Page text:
This continues our series of student reflections and analysis authored by our research team.
Another dimension to researching our data involves looking at some of the geographical aspects of our data. This is mainly through looking at the location of attacks within our dataset. Although our data explores terrorism prosecutions within the United States, some of these attacks have taken place outside of the country. These are especially interesting to look into as they are attacks that occurred outside of the United States, but were prosecuted within the United States. These attacks often contain attacks on American citizens. Concerning these attacks abroad, international law aids in determining jurisdiction over crimes occurring abroad (Kane 297). There are five determinations of which country has jurisdiction over crimes that occur abroad. These include: “(1) territoriality; (2) nationality of the accused; (3) nationality of the victim; (4) protection of state interests; and (5) universality of certain offences” (Kane 297). These determinations aid in determining where crimes will be prosecuted that happen abroad.
Twenty-five of these cases involved support or association with a terrorist organization. Nineteen involved kidnapping and these all occurred within Colombia. Another nineteen involved IEDs and military explosives. The remaining cases involved multiple tactics. With the country map, you can hover over each country to see the number of defendants who attacked in each specific country. Many of the attacks that involved IEDs, explosives, and kidnappings dealt with attacks against American citizens and these defendants were therefore extradited to the United States for trial. As for the case with support and association with a terrorist organization, most of these people were either American citizens looking to join a terrorist organization and/or someone who was caught because of an informant.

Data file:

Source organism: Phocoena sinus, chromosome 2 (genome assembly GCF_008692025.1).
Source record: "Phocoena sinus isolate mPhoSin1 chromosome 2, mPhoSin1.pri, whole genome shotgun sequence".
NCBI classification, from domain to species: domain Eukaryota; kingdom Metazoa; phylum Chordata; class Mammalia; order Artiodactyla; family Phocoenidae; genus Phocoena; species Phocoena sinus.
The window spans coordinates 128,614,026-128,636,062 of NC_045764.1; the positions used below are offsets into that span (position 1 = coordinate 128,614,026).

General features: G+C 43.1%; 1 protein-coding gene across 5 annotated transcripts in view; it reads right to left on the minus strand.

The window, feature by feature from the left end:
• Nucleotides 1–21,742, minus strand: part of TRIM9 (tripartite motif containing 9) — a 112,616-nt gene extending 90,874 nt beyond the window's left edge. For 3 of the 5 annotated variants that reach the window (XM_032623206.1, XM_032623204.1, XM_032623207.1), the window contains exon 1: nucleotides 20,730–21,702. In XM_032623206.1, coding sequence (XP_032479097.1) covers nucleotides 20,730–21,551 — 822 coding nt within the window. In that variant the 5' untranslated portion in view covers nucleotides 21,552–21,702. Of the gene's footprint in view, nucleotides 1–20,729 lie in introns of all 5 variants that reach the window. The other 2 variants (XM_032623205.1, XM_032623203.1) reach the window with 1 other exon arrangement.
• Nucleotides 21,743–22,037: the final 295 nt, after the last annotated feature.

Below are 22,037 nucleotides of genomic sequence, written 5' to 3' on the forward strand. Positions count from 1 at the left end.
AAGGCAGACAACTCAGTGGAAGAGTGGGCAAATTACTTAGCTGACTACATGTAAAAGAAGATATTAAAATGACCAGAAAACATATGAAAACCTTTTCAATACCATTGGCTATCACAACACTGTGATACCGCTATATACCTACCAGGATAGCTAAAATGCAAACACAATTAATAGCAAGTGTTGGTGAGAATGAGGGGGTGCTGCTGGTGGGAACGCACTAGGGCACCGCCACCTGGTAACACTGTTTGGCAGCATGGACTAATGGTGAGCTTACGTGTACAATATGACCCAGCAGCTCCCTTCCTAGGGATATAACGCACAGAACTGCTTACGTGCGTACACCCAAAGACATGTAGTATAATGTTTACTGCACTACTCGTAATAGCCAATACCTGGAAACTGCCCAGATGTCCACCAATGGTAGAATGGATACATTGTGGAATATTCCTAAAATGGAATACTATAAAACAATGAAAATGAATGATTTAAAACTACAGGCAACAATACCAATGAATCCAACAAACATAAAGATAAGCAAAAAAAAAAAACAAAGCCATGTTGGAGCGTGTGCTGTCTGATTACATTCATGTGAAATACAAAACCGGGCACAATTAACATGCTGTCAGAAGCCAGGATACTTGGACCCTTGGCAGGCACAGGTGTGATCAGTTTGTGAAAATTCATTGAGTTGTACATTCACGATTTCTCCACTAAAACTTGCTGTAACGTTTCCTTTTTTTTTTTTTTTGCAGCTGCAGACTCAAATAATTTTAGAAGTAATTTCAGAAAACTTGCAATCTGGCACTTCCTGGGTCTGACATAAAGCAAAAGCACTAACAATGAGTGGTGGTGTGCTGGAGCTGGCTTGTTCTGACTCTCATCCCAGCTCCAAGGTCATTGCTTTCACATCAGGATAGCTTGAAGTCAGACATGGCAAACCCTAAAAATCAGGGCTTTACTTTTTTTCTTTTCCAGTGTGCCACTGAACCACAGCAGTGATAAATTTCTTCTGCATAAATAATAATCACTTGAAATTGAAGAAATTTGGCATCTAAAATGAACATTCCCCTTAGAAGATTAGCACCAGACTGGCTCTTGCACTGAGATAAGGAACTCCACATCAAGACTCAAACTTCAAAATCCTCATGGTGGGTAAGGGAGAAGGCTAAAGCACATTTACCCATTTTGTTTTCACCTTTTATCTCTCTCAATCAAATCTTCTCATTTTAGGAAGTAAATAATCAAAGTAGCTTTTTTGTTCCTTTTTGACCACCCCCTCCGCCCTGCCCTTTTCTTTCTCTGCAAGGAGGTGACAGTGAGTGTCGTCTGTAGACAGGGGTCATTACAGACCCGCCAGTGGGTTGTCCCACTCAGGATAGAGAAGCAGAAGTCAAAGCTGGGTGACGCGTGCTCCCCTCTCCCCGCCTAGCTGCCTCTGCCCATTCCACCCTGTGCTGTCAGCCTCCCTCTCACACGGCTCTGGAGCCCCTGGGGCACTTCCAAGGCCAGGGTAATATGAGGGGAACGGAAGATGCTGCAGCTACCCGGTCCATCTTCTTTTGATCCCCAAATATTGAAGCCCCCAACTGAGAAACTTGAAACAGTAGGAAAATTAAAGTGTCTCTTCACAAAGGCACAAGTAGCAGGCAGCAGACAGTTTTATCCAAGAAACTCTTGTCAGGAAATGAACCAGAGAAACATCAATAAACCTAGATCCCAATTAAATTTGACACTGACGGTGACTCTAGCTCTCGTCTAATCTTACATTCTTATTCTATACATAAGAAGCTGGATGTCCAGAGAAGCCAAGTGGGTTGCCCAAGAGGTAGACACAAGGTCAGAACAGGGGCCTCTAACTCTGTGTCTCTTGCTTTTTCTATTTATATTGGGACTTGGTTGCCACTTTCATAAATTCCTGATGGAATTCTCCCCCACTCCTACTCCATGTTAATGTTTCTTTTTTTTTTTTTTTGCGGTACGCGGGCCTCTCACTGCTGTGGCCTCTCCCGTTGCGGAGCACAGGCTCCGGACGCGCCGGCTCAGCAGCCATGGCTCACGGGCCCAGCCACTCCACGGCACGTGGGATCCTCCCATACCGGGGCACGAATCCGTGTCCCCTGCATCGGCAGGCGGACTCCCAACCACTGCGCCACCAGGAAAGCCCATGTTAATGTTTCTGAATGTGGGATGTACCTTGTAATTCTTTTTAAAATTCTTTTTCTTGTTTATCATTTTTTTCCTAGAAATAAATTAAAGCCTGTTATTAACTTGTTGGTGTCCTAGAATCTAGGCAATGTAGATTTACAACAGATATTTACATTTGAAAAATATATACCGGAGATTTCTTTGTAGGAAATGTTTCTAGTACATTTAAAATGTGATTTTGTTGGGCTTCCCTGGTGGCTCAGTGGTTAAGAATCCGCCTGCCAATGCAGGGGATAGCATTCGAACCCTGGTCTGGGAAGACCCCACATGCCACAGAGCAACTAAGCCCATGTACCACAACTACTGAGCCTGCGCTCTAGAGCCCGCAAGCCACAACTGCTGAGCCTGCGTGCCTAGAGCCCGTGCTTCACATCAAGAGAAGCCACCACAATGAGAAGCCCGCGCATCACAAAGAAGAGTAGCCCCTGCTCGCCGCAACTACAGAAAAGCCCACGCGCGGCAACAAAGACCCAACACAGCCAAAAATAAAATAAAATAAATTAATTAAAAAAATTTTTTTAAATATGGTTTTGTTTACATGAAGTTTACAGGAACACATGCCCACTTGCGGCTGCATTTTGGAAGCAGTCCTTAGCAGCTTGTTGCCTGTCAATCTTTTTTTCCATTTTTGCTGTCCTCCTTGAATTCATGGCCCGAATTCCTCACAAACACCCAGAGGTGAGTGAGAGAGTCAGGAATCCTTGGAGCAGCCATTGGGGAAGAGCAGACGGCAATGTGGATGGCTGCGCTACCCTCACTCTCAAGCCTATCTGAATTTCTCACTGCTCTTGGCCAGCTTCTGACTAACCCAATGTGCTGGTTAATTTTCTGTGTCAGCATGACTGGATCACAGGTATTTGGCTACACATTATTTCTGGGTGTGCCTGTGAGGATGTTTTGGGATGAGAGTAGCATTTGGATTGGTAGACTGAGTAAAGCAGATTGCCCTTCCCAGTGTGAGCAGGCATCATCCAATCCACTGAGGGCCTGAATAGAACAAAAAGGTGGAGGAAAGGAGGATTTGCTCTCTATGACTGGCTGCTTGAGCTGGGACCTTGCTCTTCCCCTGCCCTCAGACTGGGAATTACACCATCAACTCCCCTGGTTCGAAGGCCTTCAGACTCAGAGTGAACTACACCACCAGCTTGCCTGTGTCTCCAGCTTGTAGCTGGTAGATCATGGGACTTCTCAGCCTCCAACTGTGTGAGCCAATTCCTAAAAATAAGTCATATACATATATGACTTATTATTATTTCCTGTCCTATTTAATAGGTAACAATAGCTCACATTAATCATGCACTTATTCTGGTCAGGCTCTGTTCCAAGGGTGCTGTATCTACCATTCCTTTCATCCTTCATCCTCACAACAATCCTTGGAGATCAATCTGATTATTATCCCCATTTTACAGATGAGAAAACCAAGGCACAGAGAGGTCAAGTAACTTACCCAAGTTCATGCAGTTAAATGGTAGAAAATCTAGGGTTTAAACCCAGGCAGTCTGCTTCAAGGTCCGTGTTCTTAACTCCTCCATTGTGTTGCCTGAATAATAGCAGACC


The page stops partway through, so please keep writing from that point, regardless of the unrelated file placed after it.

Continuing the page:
When looking at prosecutions of terrorism within the United States, one may believe that all of these attacks associated with these prosecutions also occurred within the United States. However, through the tPP dataset, this was not found. Of our current number of cases (1,130), 67 of these cases involved attacks that occurred outside of the United States. This is about only 6% of cases that we have coded so far, but it is an important look into some of the prosecutions of terrorism that occurs within the United States. Through these cases, we can begin to see what type of attacks that occur outside the United States are prosecuted within the United States. We can also begin to see why these cases are prosecuted within the United States and not in the country in which the attack occurred. Through looking at these cases and the qualities of them, one can conclude that most of these attacks that occurred abroad were prosecuted in the United States because either the victims were American citizens or the defendants were American citizens.
– Lizzy Springer
Kane, Terry Richard. 1987. “Prosecuting International Terrorist in United States Courts: Gaining the Jurisdictional Threshold.” Yale Journal of International Law. Vol. 12, Is. 2, 294-341.